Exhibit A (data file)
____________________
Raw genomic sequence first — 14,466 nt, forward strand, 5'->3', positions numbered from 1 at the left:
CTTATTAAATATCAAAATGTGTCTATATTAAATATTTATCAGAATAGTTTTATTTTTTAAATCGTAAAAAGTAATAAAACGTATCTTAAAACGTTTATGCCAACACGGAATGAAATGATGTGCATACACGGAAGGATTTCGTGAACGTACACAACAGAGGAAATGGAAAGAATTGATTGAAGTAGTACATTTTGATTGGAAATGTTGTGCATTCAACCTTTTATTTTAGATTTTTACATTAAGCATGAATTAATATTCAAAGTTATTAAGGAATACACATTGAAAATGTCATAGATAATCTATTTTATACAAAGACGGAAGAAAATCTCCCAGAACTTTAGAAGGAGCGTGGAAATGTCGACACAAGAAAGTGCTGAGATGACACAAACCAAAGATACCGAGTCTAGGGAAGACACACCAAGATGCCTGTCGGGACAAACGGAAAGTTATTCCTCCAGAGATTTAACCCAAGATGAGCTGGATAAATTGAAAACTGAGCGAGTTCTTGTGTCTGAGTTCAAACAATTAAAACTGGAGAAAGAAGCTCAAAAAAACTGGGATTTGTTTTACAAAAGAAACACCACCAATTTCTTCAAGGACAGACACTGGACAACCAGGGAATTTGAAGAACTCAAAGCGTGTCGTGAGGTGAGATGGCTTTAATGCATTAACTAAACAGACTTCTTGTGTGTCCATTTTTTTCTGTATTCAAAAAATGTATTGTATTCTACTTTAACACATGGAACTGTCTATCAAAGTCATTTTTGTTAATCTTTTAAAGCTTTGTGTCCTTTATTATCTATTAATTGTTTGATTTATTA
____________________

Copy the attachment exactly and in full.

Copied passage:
Raw genomic sequence first — 14,466 nt, forward strand, 5'->3', positions numbered from 1 at the left:
CTTATTAAATATCAAAATGTGTCTATATTAAATATTTATCAGAATAGTTTTATTTTTTAAATCGTAAAAAGTAATAAAACGTATCTTAAAACGTTTATGCCAACACGGAATGAAATGATGTGCATACACGGAAGGATTTCGTGAACGTACACAACAGAGGAAATGGAAAGAATTGATTGAAGTAGTACATTTTGATTGGAAATGTTGTGCATTCAACCTTTTATTTTAGATTTTTACATTAAGCATGAATTAATATTCAAAGTTATTAAGGAATACACATTGAAAATGTCATAGATAATCTATTTTATACAAAGACGGAAGAAAATCTCCCAGAACTTTAGAAGGAGCGTGGAAATGTCGACACAAGAAAGTGCTGAGATGACACAAACCAAAGATACCGAGTCTAGGGAAGACACACCAAGATGCCTGTCGGGACAAACGGAAAGTTATTCCTCCAGAGATTTAACCCAAGATGAGCTGGATAAATTGAAAACTGAGCGAGTTCTTGTGTCTGAGTTCAAACAATTAAAACTGGAGAAAGAAGCTCAAAAAAACTGGGATTTGTTTTACAAAAGAAACACCACCAATTTCTTCAAGGACAGACACTGGACAACCAGGGAATTTGAAGAACTCAAAGCGTGTCGTGAGGTGAGATGGCTTTAATGCATTAACTAAACAGACTTCTTGTGTGTCCATTTTTTTCTGTATTCAAAAAATGTATTGTATTCTACTTTAACACATGGAACTGTCTATCAAAGTCATTTTTGTTAATCTTTTAAAGCTTTGTGTCCTTTATTATCTATTAATTGTTTGATTTATTA